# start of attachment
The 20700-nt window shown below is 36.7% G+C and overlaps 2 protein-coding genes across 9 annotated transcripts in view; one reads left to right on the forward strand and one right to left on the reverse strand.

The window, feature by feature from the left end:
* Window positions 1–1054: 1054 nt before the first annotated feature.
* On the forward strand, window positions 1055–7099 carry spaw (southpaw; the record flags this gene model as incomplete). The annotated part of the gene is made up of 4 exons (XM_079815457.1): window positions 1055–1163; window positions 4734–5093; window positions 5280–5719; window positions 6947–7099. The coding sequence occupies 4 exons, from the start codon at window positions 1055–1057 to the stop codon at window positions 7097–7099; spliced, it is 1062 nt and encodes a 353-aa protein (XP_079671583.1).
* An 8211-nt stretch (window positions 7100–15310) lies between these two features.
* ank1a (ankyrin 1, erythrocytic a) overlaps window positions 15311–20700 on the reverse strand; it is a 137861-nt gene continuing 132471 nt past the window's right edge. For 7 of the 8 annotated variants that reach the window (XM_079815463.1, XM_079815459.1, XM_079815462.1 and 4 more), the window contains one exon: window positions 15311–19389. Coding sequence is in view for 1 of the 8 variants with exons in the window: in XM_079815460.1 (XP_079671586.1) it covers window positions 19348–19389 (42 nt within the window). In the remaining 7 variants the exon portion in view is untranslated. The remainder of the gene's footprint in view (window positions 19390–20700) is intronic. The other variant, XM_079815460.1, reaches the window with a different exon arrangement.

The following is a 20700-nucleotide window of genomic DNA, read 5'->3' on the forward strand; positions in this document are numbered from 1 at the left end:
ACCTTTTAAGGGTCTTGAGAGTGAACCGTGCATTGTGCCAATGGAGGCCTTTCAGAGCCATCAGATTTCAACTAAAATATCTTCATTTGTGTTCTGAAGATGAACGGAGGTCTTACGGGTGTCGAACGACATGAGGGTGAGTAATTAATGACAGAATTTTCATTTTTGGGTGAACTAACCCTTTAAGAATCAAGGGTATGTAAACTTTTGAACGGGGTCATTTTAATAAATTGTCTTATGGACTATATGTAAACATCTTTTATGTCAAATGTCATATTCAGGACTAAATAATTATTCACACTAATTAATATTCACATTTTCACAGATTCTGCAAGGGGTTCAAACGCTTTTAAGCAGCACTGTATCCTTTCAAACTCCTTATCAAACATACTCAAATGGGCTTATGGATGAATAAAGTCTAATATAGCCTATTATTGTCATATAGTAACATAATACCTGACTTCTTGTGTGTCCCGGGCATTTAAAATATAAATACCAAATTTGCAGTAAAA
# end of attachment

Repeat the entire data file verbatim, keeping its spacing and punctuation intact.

The 20700-nt window shown below is 36.7% G+C and overlaps 2 protein-coding genes across 9 annotated transcripts in view; one reads left to right on the forward strand and one right to left on the reverse strand.

The window, feature by feature from the left end:
* Window positions 1–1054: 1054 nt before the first annotated feature.
* On the forward strand, window positions 1055–7099 carry spaw (southpaw; the record flags this gene model as incomplete). The annotated part of the gene is made up of 4 exons (XM_079815457.1): window positions 1055–1163; window positions 4734–5093; window positions 5280–5719; window positions 6947–7099. The coding sequence occupies 4 exons, from the start codon at window positions 1055–1057 to the stop codon at window positions 7097–7099; spliced, it is 1062 nt and encodes a 353-aa protein (XP_079671583.1).
* An 8211-nt stretch (window positions 7100–15310) lies between these two features.
* ank1a (ankyrin 1, erythrocytic a) overlaps window positions 15311–20700 on the reverse strand; it is a 137861-nt gene continuing 132471 nt past the window's right edge. For 7 of the 8 annotated variants that reach the window (XM_079815463.1, XM_079815459.1, XM_079815462.1 and 4 more), the window contains one exon: window positions 15311–19389. Coding sequence is in view for 1 of the 8 variants with exons in the window: in XM_079815460.1 (XP_079671586.1) it covers window positions 19348–19389 (42 nt within the window). In the remaining 7 variants the exon portion in view is untranslated. The remainder of the gene's footprint in view (window positions 19390–20700) is intronic. The other variant, XM_079815460.1, reaches the window with a different exon arrangement.

The following is a 20700-nucleotide window of genomic DNA, read 5'->3' on the forward strand; positions in this document are numbered from 1 at the left end:
ACCTTTTAAGGGTCTTGAGAGTGAACCGTGCATTGTGCCAATGGAGGCCTTTCAGAGCCATCAGATTTCAACTAAAATATCTTCATTTGTGTTCTGAAGATGAACGGAGGTCTTACGGGTGTCGAACGACATGAGGGTGAGTAATTAATGACAGAATTTTCATTTTTGGGTGAACTAACCCTTTAAGAATCAAGGGTATGTAAACTTTTGAACGGGGTCATTTTAATAAATTGTCTTATGGACTATATGTAAACATCTTTTATGTCAAATGTCATATTCAGGACTAAATAATTATTCACACTAATTAATATTCACATTTTCACAGATTCTGCAAGGGGTTCAAACGCTTTTAAGCAGCACTGTATCCTTTCAAACTCCTTATCAAACATACTCAAATGGGCTTATGGATGAATAAAGTCTAATATAGCCTATTATTGTCATATAGTAACATAATACCTGACTTCTTGTGTGTCCCGGGCATTTAAAATATAAATACCAAATTTGCAGTAAAA